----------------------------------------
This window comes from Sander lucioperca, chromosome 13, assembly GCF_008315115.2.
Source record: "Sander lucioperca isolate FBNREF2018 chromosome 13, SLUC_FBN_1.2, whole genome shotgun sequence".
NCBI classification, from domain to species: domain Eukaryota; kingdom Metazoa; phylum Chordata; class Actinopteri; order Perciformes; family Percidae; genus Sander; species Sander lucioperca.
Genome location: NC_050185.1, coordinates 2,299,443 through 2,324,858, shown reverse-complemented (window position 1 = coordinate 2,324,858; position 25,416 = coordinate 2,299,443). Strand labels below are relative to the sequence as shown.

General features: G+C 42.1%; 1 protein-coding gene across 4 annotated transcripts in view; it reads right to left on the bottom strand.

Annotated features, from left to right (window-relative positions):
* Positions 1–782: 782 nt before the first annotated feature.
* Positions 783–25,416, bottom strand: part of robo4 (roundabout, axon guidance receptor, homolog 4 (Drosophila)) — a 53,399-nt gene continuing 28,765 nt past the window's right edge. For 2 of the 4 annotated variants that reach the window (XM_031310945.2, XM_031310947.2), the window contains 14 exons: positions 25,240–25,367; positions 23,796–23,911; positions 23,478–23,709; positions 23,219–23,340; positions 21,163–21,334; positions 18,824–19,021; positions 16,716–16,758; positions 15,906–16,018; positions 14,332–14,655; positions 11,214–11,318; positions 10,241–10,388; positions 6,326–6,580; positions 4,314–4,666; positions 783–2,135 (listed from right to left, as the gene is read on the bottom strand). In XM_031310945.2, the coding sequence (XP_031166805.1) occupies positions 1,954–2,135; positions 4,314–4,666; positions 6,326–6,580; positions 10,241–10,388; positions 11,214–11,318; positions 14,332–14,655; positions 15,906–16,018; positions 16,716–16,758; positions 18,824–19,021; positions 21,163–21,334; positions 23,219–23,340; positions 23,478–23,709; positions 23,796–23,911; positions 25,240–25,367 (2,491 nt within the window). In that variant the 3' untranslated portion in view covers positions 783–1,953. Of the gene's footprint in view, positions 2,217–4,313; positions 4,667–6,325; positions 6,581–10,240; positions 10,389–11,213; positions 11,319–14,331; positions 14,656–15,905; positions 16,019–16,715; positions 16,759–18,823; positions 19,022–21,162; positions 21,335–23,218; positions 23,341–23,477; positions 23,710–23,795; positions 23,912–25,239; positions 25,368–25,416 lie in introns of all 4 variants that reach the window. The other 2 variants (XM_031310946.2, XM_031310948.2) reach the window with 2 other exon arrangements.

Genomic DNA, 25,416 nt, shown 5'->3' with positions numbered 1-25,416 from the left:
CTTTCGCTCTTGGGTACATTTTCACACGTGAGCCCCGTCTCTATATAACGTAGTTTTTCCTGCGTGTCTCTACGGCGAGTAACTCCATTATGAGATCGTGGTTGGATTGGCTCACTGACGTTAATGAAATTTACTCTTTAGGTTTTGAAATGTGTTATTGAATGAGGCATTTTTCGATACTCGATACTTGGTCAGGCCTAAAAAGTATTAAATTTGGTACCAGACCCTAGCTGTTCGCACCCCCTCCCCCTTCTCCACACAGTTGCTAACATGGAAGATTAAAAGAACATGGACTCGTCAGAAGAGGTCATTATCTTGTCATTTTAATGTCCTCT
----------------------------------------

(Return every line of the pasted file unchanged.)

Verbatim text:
This window comes from Sander lucioperca, chromosome 13, assembly GCF_008315115.2.
Source record: "Sander lucioperca isolate FBNREF2018 chromosome 13, SLUC_FBN_1.2, whole genome shotgun sequence".
NCBI classification, from domain to species: domain Eukaryota; kingdom Metazoa; phylum Chordata; class Actinopteri; order Perciformes; family Percidae; genus Sander; species Sander lucioperca.
Genome location: NC_050185.1, coordinates 2,299,443 through 2,324,858, shown reverse-complemented (window position 1 = coordinate 2,324,858; position 25,416 = coordinate 2,299,443). Strand labels below are relative to the sequence as shown.

General features: G+C 42.1%; 1 protein-coding gene across 4 annotated transcripts in view; it reads right to left on the bottom strand.

Annotated features, from left to right (window-relative positions):
* Positions 1–782: 782 nt before the first annotated feature.
* Positions 783–25,416, bottom strand: part of robo4 (roundabout, axon guidance receptor, homolog 4 (Drosophila)) — a 53,399-nt gene continuing 28,765 nt past the window's right edge. For 2 of the 4 annotated variants that reach the window (XM_031310945.2, XM_031310947.2), the window contains 14 exons: positions 25,240–25,367; positions 23,796–23,911; positions 23,478–23,709; positions 23,219–23,340; positions 21,163–21,334; positions 18,824–19,021; positions 16,716–16,758; positions 15,906–16,018; positions 14,332–14,655; positions 11,214–11,318; positions 10,241–10,388; positions 6,326–6,580; positions 4,314–4,666; positions 783–2,135 (listed from right to left, as the gene is read on the bottom strand). In XM_031310945.2, the coding sequence (XP_031166805.1) occupies positions 1,954–2,135; positions 4,314–4,666; positions 6,326–6,580; positions 10,241–10,388; positions 11,214–11,318; positions 14,332–14,655; positions 15,906–16,018; positions 16,716–16,758; positions 18,824–19,021; positions 21,163–21,334; positions 23,219–23,340; positions 23,478–23,709; positions 23,796–23,911; positions 25,240–25,367 (2,491 nt within the window). In that variant the 3' untranslated portion in view covers positions 783–1,953. Of the gene's footprint in view, positions 2,217–4,313; positions 4,667–6,325; positions 6,581–10,240; positions 10,389–11,213; positions 11,319–14,331; positions 14,656–15,905; positions 16,019–16,715; positions 16,759–18,823; positions 19,022–21,162; positions 21,335–23,218; positions 23,341–23,477; positions 23,710–23,795; positions 23,912–25,239; positions 25,368–25,416 lie in introns of all 4 variants that reach the window. The other 2 variants (XM_031310946.2, XM_031310948.2) reach the window with 2 other exon arrangements.

Genomic DNA, 25,416 nt, shown 5'->3' with positions numbered 1-25,416 from the left:
CTTTCGCTCTTGGGTACATTTTCACACGTGAGCCCCGTCTCTATATAACGTAGTTTTTCCTGCGTGTCTCTACGGCGAGTAACTCCATTATGAGATCGTGGTTGGATTGGCTCACTGACGTTAATGAAATTTACTCTTTAGGTTTTGAAATGTGTTATTGAATGAGGCATTTTTCGATACTCGATACTTGGTCAGGCCTAAAAAGTATTAAATTTGGTACCAGACCCTAGCTGTTCGCACCCCCTCCCCCTTCTCCACACAGTTGCTAACATGGAAGATTAAAAGAACATGGACTCGTCAGAAGAGGTCATTATCTTGTCATTTTAATGTCCTCT